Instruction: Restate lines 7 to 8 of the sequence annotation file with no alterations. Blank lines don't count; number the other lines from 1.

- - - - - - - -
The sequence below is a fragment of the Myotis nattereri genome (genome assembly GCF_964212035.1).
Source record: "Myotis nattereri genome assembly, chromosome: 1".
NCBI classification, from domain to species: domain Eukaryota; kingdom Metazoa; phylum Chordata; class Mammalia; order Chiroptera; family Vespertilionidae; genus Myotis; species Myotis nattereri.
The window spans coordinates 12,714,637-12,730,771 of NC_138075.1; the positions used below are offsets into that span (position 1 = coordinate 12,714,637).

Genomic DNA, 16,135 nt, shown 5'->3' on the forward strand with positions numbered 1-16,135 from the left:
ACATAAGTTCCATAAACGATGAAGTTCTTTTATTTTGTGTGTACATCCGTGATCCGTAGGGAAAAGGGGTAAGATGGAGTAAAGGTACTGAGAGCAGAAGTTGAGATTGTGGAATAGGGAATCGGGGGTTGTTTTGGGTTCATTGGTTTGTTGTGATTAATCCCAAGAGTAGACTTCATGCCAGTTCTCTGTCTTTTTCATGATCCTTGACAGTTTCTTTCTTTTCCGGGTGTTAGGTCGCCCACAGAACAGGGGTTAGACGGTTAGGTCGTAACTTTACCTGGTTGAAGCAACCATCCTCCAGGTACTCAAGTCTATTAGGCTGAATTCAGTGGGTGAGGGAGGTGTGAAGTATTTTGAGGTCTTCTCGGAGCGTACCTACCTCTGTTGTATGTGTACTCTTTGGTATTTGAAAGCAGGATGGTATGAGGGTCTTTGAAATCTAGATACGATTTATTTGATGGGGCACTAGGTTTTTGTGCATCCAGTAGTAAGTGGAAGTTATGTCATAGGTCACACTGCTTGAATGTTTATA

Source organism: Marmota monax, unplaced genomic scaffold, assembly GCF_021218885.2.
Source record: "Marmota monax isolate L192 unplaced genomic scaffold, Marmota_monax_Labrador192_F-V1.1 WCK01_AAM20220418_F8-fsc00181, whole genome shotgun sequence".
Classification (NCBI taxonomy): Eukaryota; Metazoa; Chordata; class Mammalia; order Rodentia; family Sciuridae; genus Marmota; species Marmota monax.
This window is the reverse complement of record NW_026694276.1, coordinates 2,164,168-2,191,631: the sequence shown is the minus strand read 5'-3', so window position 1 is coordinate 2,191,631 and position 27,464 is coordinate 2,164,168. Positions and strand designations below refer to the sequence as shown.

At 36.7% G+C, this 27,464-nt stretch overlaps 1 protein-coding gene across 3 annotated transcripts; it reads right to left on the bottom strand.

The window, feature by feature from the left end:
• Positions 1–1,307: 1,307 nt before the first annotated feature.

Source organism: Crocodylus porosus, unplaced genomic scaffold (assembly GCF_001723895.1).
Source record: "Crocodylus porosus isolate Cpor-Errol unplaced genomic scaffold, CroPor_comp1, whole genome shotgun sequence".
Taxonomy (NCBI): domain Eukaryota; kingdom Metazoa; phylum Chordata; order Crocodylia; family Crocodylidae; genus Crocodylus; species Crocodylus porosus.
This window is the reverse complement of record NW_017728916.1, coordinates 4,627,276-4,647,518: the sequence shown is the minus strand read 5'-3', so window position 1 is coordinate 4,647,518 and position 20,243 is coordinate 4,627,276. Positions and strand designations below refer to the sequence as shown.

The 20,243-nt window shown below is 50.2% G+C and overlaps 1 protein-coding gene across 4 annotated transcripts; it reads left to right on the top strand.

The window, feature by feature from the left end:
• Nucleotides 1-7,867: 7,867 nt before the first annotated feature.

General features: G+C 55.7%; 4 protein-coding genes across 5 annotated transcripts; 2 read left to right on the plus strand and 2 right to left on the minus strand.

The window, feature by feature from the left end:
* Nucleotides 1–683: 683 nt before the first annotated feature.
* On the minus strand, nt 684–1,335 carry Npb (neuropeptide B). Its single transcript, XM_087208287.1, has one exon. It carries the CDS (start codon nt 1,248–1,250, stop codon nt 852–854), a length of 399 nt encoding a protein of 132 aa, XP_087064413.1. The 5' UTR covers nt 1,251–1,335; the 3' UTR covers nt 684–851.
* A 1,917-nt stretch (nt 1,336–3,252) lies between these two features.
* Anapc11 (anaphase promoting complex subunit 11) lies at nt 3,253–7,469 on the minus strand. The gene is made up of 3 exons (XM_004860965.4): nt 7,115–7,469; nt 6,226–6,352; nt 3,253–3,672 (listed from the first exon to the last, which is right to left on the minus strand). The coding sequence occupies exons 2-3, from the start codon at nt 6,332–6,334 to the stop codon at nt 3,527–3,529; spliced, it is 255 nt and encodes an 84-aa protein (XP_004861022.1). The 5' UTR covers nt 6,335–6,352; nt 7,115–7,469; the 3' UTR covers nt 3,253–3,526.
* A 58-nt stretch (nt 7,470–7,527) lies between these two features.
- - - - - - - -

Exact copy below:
Source organism: Marmota monax, unplaced genomic scaffold, assembly GCF_021218885.2.
Source record: "Marmota monax isolate L192 unplaced genomic scaffold, Marmota_monax_Labrador192_F-V1.1 WCK01_AAM20220418_F8-fsc00181, whole genome shotgun sequence".